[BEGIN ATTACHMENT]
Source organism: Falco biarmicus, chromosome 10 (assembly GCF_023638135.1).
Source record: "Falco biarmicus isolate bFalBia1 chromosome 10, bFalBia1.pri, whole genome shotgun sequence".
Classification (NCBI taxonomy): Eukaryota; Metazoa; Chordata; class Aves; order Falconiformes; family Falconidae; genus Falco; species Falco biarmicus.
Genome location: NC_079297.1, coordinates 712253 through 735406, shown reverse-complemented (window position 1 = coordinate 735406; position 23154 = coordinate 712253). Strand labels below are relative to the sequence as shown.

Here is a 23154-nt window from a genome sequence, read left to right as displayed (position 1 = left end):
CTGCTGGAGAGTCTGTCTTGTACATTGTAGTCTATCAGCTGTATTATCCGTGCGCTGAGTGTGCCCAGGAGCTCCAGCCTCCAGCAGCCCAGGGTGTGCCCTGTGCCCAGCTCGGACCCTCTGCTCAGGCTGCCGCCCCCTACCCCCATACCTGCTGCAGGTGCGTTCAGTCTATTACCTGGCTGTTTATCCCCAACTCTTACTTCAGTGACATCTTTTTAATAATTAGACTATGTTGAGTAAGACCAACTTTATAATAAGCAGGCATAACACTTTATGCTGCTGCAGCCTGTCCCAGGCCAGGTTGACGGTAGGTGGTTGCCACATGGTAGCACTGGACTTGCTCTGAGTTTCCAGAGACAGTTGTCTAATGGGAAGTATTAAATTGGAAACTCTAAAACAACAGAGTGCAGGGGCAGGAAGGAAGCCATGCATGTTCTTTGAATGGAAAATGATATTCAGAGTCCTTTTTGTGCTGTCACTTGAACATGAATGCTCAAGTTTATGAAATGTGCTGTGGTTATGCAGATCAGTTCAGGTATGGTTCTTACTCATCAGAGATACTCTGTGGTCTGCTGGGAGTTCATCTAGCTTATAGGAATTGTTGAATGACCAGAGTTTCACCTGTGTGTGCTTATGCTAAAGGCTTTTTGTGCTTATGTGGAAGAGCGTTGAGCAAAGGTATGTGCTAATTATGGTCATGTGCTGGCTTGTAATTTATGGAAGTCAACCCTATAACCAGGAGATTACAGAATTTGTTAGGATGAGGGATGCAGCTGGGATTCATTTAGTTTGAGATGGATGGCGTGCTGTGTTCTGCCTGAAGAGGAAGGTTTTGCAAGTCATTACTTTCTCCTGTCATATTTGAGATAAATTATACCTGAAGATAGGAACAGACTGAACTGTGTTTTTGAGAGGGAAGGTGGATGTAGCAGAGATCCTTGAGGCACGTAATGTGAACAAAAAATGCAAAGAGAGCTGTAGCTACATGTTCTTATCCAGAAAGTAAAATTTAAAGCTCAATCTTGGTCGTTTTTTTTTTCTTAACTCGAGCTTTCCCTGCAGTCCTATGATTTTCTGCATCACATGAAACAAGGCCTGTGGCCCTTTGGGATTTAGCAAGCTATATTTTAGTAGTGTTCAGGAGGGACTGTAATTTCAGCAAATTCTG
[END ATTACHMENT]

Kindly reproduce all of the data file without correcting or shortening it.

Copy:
Source organism: Falco biarmicus, chromosome 10 (assembly GCF_023638135.1).
Source record: "Falco biarmicus isolate bFalBia1 chromosome 10, bFalBia1.pri, whole genome shotgun sequence".
Classification (NCBI taxonomy): Eukaryota; Metazoa; Chordata; class Aves; order Falconiformes; family Falconidae; genus Falco; species Falco biarmicus.
Genome location: NC_079297.1, coordinates 712253 through 735406, shown reverse-complemented (window position 1 = coordinate 735406; position 23154 = coordinate 712253). Strand labels below are relative to the sequence as shown.

Here is a 23154-nt window from a genome sequence, read left to right as displayed (position 1 = left end):
CTGCTGGAGAGTCTGTCTTGTACATTGTAGTCTATCAGCTGTATTATCCGTGCGCTGAGTGTGCCCAGGAGCTCCAGCCTCCAGCAGCCCAGGGTGTGCCCTGTGCCCAGCTCGGACCCTCTGCTCAGGCTGCCGCCCCCTACCCCCATACCTGCTGCAGGTGCGTTCAGTCTATTACCTGGCTGTTTATCCCCAACTCTTACTTCAGTGACATCTTTTTAATAATTAGACTATGTTGAGTAAGACCAACTTTATAATAAGCAGGCATAACACTTTATGCTGCTGCAGCCTGTCCCAGGCCAGGTTGACGGTAGGTGGTTGCCACATGGTAGCACTGGACTTGCTCTGAGTTTCCAGAGACAGTTGTCTAATGGGAAGTATTAAATTGGAAACTCTAAAACAACAGAGTGCAGGGGCAGGAAGGAAGCCATGCATGTTCTTTGAATGGAAAATGATATTCAGAGTCCTTTTTGTGCTGTCACTTGAACATGAATGCTCAAGTTTATGAAATGTGCTGTGGTTATGCAGATCAGTTCAGGTATGGTTCTTACTCATCAGAGATACTCTGTGGTCTGCTGGGAGTTCATCTAGCTTATAGGAATTGTTGAATGACCAGAGTTTCACCTGTGTGTGCTTATGCTAAAGGCTTTTTGTGCTTATGTGGAAGAGCGTTGAGCAAAGGTATGTGCTAATTATGGTCATGTGCTGGCTTGTAATTTATGGAAGTCAACCCTATAACCAGGAGATTACAGAATTTGTTAGGATGAGGGATGCAGCTGGGATTCATTTAGTTTGAGATGGATGGCGTGCTGTGTTCTGCCTGAAGAGGAAGGTTTTGCAAGTCATTACTTTCTCCTGTCATATTTGAGATAAATTATACCTGAAGATAGGAACAGACTGAACTGTGTTTTTGAGAGGGAAGGTGGATGTAGCAGAGATCCTTGAGGCACGTAATGTGAACAAAAAATGCAAAGAGAGCTGTAGCTACATGTTCTTATCCAGAAAGTAAAATTTAAAGCTCAATCTTGGTCGTTTTTTTTTTCTTAACTCGAGCTTTCCCTGCAGTCCTATGATTTTCTGCATCACATGAAACAAGGCCTGTGGCCCTTTGGGATTTAGCAAGCTATATTTTAGTAGTGTTCAGGAGGGACTGTAATTTCAGCAAATTCTG